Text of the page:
JR Jayewardene’s  decade at the top chair (1977-1988) with an extremely problematic attitude towards the North-East issue, is one of the darkest periods in the modern history of Tamil speaking regions.

Lack of awareness and misinformation also has deluded most of the upset souls that there is no constitutional breach in singing the twin-version of the national anthem at a public event. It was shocking than sad to observe that some banner waving zealots of the moment were even unaware that there was a Tamil version of the anthem in existence. It only goes to show how narrow and limited their worlds are. What have they been thinking has been sung in Tamil speaking areas all this time? Have they been naive enough to believe that in all-Tamil speaking schools, offices, functions and so forth they have been singing the Sinhala anthem for the past 65 years?

What was most disillusioning for me was the blatant lack of awareness or knowledge — even in the remotest form — in some regarding the historical precedents to crisis, which makes this newly devised inclusion nothing more than compensation coming the way of the Tamil community five decades too late. It is also a form of realization dawning on some of the Southern leaders, and a step which, had it been taken fifty years ago, could have averted the worst human tragedy of our time. The lack of awareness or knowledge regarding the historical path that led to crisis, what the missed opportunities were, who the villains of the tragedy etc are not known or understood by most of these sons and daughters of the post-1988 period who are, yet, quick to curl their tails against the Tamil version of the national anthem.

As a social collective we have failed in meaningfully passing down / absorbing the fairies and demons of history to our generation. Our immediate elders have failed in it and so have we. Our solace has been in monolithic fantasies and myths of “unified nations”, “unified peoples” (like in a Bob Marley song), and in “uninterrupted grandeur” of one, undisputed line of Lion-flag waving kings. Complexity, contradiction and multiplicity has been essentially ironed out in the Lady-Bird like capsules of history which are pushed down the throats of our children. Very little is shared or transmitted of more contemporary history: knowledge that gives the shivers to the mainstream state is easily erased and censored from being handed down; and with that erasure goes the immense suffering of the Tamil nation and its people for the past half a century, at the least.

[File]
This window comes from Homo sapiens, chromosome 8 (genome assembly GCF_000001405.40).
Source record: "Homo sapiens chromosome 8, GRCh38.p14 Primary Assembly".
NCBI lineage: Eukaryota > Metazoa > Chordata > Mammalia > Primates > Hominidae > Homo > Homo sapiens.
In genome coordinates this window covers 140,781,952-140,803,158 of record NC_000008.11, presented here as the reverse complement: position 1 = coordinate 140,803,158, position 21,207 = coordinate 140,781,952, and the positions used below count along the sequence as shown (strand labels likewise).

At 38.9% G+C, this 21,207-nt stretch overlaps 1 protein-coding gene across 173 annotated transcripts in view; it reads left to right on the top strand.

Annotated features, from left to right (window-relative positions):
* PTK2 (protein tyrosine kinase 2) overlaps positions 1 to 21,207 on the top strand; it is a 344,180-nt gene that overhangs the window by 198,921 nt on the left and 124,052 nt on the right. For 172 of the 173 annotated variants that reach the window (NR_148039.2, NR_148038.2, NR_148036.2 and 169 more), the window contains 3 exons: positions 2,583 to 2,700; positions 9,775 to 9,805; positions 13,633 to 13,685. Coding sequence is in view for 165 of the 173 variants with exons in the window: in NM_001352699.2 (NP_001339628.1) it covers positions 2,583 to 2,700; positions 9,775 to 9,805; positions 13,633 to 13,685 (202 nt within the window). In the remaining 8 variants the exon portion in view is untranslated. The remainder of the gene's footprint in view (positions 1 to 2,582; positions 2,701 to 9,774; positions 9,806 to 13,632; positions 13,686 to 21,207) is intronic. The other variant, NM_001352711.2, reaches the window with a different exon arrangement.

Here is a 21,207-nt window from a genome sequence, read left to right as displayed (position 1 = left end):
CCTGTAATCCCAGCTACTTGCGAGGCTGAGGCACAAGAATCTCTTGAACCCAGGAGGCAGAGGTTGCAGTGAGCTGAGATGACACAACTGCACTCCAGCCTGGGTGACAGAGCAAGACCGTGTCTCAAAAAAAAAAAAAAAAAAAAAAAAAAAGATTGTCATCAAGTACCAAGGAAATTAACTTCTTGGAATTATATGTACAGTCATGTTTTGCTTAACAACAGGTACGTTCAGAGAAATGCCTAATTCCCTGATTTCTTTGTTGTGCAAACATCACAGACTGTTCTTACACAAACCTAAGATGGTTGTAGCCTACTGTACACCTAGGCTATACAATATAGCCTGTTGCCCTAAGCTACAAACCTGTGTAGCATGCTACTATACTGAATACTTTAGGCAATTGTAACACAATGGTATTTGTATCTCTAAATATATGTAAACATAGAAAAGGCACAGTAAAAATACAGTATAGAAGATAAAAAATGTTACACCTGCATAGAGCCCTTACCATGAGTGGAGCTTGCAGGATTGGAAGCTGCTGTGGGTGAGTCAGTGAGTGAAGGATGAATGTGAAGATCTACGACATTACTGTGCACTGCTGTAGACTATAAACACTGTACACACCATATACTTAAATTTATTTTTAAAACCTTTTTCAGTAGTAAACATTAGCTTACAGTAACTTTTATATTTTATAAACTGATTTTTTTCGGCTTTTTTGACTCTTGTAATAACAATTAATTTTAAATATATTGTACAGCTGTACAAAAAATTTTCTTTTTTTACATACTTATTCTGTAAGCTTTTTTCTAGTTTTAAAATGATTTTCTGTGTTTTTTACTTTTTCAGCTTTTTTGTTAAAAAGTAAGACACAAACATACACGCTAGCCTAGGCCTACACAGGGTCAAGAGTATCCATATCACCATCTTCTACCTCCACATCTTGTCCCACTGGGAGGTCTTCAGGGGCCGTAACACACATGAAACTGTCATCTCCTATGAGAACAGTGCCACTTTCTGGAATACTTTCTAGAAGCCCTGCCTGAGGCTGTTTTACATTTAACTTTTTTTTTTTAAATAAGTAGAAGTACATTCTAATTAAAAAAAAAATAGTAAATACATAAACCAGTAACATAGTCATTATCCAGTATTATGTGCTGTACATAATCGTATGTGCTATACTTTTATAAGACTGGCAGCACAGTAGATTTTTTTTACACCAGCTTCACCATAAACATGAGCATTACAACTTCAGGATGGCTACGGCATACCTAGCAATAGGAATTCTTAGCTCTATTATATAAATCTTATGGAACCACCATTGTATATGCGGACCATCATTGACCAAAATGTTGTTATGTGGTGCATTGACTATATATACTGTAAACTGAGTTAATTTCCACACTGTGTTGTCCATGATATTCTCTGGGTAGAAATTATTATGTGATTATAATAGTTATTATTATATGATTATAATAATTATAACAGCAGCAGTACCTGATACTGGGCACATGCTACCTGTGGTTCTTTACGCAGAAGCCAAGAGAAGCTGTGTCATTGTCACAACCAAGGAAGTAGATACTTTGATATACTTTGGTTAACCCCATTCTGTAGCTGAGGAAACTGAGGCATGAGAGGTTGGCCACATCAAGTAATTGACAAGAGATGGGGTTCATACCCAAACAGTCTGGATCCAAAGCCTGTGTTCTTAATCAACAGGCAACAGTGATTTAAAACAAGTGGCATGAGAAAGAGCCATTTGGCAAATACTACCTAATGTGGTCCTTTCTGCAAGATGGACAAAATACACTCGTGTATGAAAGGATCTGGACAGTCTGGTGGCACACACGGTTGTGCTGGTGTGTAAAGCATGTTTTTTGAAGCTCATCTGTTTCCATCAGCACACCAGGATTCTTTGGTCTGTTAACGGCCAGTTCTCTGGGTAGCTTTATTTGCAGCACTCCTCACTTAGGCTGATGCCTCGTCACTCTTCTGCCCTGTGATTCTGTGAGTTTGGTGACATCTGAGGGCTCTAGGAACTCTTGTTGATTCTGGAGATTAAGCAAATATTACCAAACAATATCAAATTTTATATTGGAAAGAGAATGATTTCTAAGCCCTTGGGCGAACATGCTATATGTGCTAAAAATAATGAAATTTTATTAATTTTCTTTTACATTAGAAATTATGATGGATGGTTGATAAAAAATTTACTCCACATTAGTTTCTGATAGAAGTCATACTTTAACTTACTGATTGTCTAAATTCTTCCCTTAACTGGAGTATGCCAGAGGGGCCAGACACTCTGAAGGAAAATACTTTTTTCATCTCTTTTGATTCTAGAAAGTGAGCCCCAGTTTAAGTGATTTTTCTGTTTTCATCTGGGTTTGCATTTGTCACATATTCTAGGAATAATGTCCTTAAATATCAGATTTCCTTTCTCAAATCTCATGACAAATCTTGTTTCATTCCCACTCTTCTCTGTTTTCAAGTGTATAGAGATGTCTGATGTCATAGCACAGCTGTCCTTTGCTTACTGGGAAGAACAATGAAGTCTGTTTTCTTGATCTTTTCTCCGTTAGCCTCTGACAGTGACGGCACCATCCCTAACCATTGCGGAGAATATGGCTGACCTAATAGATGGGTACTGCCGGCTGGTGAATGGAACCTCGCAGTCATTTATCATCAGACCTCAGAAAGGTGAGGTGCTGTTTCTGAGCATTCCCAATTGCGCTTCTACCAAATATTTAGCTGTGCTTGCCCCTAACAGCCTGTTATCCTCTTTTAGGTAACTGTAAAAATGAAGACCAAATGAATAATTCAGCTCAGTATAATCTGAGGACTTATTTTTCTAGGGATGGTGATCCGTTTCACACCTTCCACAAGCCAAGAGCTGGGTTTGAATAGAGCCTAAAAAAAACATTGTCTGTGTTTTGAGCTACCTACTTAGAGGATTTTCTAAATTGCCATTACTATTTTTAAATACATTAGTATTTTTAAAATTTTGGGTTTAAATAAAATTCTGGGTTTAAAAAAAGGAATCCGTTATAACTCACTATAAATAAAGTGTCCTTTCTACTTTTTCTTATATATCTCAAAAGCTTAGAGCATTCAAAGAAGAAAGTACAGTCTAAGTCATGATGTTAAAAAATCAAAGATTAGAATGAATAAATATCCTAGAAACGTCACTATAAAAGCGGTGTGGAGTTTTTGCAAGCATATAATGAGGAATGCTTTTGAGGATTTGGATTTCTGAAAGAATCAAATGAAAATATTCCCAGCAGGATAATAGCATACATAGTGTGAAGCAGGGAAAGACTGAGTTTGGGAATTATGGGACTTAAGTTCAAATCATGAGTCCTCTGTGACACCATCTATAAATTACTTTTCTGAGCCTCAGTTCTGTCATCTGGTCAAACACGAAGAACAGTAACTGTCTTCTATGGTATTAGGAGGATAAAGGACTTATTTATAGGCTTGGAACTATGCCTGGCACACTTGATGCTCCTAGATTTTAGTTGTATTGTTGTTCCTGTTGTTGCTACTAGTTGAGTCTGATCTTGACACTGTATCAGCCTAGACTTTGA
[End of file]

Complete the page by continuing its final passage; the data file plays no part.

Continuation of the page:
DixitonWhyRajivsenttheIPKF

Intriguing cover from a “Lanka Guardian” from 1990, edited by veteran journalist Mervyn de Silva.

Ironically, the last few weeks, I have been reading a book by the late Tamil journalist and activist, S. Sivanayagam, titled Sri Lanka: A Witness to History. Sivanayagam, with great detail, but in an easy and lucid style, traces the socio-political history of the North and the East — broadly contextualizing them within the larger developments of the nation — from the 1920s to the 2000s: the kind of “handbook”, I was telling myself, that can serve anyone, specially from the Sinhala South, in getting to know a raw picture of what has been happening in the Tamil speaking areas of the country for the past century. But, then again, Sivanayagam’s book is 680 pages and LKR 3000. But, the intimate accounts of what has been happening in Jaffna and peninsular regions at the hands of successive governments from Bandaranaike-Senanayake-Jayewardene times to the 2000s will only help people to be more receptive to the human need in singing two versions of the one song.

I would even go as far as to say that if you are Sinhala, as a member who identifies with that collective definition, stop on your tracks for a moment before you let go of that huzzah of “pride”, and revert to a more critical exploration of what policy and political practice the members you have chosen as your representatives and leaders have greeted the Tamil aspirations with. Explore and be aware of the unpardonable discrimination and lack of consideration with which they have thwarted that community over and over. If after such a level-headed assignment there is a reasonable approach you may have for an issue as negligible as singing the national anthem in two languages, perhaps, your “pride” can earn a better footing for a meaningful stance.